My Chinese Flea Market Temple
One of the most wonderful things about traveling is the opportunity to find absolutely mystical places: temples, natural wonders or spectacular vistas. Here’s one of my magical spots… a flea market in China.
My first mystical Asian moment was at Wat Arun Temple in Bangkok. The indescribable beauty and splendor of that place made me speechless and overwhelmed, almost teary eyed. The next time it happened was at Panjiayuan Market in Beijing, China. That’s right, at a market (the „antique” section is open all week, even though I would not recommend hunting for real antiques there, the flea market part opens during weekends). I wanted to go for the full experience, so it had to be the weekend. That meant horrible traffic jams, honking cars, bikes and people cramming everywhere, small sacrifice, though. Fortunately the market place was big enough to accommodate the crowds still leaving some breathing space.
When I went inside it happened again, the speechlessness, the open mouth, the weak knees and teary eyes (the fact that aesthetically I am a Chinophile might have had something to do with it). I entered a surreal place that I thought was heaven, but it wasn’t. Looking at rows and rows of amazing embroidered fabrics and robes, hand painted ceramics, precious stones medallions, calligraphy brushes, wood carvings…I felt overwhelmed rather that happy. Too much choice, too much beauty, and what’s worse, all for sale. My wonderful boyfriend (probably seeing exasperation in my eyes) said: „Just get what you like!” The problem was I liked everything, I wanted everything…and I never wanted to leave. Having to choose one thing hurt just like it hurt looking at old hand embroidered robes being chopped into pieces and sold separately, just like meat. After a few hours spent wandering round the stalls, after my boyfriend gave up and sat at a nearby cafe I was still insatiable. I knew I would have to leave at some point. So I promised myself I would come back the next day. And I did, much better prepared, i.e. with a camera. It dawned on me that I didn’t really want to own everything, I simply wanted a visual memory , so that all the patterns, colors and shapes would not fade away (I know it might seem a bit superfluous problem, but hey, I have a creative blog, it surely wasn’t superfluous to me). So instead of buying everything I took photos, several hundred of them. Suddenly everything was all right, I would be taking it all back home, after all. With a much lighter heart I bought a few tokens and even managed to photograph my DIY jacket (I hand embroidered it with plenty of different embellishments looking like vintage brooches) among the Chinese fabrics. The locals loved my jacket and took plenty of photos of me in it. I wouldn’t be surprised if there were a few (million) copies made already, the Chinese are a very entrepreneurial nation 😉 They are also very pragmatic. So immediately after they congratulated me on the jacket by pointing to it and putting their thumbs up (amazing how universal this sign is) they asked: „How you wash this?” Smile. No idea, yet.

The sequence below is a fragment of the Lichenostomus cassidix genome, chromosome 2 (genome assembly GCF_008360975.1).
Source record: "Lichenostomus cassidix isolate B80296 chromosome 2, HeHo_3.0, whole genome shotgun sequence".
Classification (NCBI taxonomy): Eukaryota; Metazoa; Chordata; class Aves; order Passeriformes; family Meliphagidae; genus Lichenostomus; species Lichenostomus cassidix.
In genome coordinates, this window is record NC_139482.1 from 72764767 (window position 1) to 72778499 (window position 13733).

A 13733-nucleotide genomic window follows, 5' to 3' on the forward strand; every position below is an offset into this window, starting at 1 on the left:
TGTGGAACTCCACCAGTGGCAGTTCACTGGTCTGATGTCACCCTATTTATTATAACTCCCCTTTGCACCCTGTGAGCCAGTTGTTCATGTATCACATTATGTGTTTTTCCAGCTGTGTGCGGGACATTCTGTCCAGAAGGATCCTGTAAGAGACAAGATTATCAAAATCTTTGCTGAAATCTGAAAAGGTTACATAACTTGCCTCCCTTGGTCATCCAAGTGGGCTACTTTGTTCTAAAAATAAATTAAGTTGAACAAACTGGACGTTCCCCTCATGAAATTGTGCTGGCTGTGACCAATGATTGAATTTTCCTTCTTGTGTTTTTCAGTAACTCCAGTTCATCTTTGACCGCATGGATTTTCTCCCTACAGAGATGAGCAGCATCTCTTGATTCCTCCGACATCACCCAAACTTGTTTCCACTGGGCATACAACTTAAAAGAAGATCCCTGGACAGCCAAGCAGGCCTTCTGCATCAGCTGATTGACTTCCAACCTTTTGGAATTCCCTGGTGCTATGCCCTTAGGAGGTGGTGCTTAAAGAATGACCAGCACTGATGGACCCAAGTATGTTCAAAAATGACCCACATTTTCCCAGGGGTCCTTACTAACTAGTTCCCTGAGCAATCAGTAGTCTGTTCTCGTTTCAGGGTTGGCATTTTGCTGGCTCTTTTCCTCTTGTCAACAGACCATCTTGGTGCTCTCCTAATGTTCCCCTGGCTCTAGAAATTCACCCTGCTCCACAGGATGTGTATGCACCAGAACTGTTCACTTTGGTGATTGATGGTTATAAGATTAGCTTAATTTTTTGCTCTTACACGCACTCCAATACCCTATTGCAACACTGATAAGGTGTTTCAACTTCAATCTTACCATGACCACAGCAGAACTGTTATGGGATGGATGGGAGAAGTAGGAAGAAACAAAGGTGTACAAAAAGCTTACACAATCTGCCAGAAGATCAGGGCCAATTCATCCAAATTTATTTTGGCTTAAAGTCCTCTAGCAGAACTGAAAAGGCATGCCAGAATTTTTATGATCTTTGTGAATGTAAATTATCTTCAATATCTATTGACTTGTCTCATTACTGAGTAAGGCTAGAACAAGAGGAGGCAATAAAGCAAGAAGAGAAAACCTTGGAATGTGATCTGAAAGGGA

Finally, there came a point where I was ready to leave, quite voluntarily , too. Happy end , after all…with a priceless experience attached. If you want to see more photos from the market go here or here. If you would like to see more photos from my parka on tour go here. And if you ever visit Beijing, defintely go to the Panjiayuan market…unless it’s not your kind of thing